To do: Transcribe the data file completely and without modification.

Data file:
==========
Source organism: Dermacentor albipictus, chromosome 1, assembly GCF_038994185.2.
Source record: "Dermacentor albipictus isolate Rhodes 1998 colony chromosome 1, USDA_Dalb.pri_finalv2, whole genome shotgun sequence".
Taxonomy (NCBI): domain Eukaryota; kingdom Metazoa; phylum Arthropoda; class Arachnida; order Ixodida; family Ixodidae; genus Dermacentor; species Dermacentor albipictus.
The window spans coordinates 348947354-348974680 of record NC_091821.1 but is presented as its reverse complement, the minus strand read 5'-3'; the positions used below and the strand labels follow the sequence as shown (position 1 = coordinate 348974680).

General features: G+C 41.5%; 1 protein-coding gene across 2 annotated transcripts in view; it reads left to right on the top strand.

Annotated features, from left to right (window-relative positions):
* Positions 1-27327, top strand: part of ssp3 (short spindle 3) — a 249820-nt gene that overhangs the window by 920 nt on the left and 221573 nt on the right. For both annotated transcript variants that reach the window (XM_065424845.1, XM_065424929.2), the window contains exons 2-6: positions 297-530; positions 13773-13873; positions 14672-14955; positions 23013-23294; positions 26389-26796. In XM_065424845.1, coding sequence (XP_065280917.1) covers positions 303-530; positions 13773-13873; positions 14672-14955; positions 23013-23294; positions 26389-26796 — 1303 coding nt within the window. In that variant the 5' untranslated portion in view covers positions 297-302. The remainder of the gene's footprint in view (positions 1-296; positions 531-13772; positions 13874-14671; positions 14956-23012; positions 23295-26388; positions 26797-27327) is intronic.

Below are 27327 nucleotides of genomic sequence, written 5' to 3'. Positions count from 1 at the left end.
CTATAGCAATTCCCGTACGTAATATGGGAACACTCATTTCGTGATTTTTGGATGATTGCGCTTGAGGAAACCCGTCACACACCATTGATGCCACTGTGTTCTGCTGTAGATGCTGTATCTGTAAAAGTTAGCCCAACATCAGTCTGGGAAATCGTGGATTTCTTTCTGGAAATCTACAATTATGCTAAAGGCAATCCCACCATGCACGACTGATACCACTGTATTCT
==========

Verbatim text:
Source organism: Dermacentor albipictus, chromosome 1, assembly GCF_038994185.2.
Source record: "Dermacentor albipictus isolate Rhodes 1998 colony chromosome 1, USDA_Dalb.pri_finalv2, whole genome shotgun sequence".
Taxonomy (NCBI): domain Eukaryota; kingdom Metazoa; phylum Arthropoda; class Arachnida; order Ixodida; family Ixodidae; genus Dermacentor; species Dermacentor albipictus.
The window spans coordinates 348947354-348974680 of record NC_091821.1 but is presented as its reverse complement, the minus strand read 5'-3'; the positions used below and the strand labels follow the sequence as shown (position 1 = coordinate 348974680).

General features: G+C 41.5%; 1 protein-coding gene across 2 annotated transcripts in view; it reads left to right on the top strand.

Annotated features, from left to right (window-relative positions):
* Positions 1-27327, top strand: part of ssp3 (short spindle 3) — a 249820-nt gene that overhangs the window by 920 nt on the left and 221573 nt on the right. For both annotated transcript variants that reach the window (XM_065424845.1, XM_065424929.2), the window contains exons 2-6: positions 297-530; positions 13773-13873; positions 14672-14955; positions 23013-23294; positions 26389-26796. In XM_065424845.1, coding sequence (XP_065280917.1) covers positions 303-530; positions 13773-13873; positions 14672-14955; positions 23013-23294; positions 26389-26796 — 1303 coding nt within the window. In that variant the 5' untranslated portion in view covers positions 297-302. The remainder of the gene's footprint in view (positions 1-296; positions 531-13772; positions 13874-14671; positions 14956-23012; positions 23295-26388; positions 26797-27327) is intronic.

Below are 27327 nucleotides of genomic sequence, written 5' to 3'. Positions count from 1 at the left end.
CTATAGCAATTCCCGTACGTAATATGGGAACACTCATTTCGTGATTTTTGGATGATTGCGCTTGAGGAAACCCGTCACACACCATTGATGCCACTGTGTTCTGCTGTAGATGCTGTATCTGTAAAAGTTAGCCCAACATCAGTCTGGGAAATCGTGGATTTCTTTCTGGAAATCTACAATTATGCTAAAGGCAATCCCACCATGCACGACTGATACCACTGTATTCT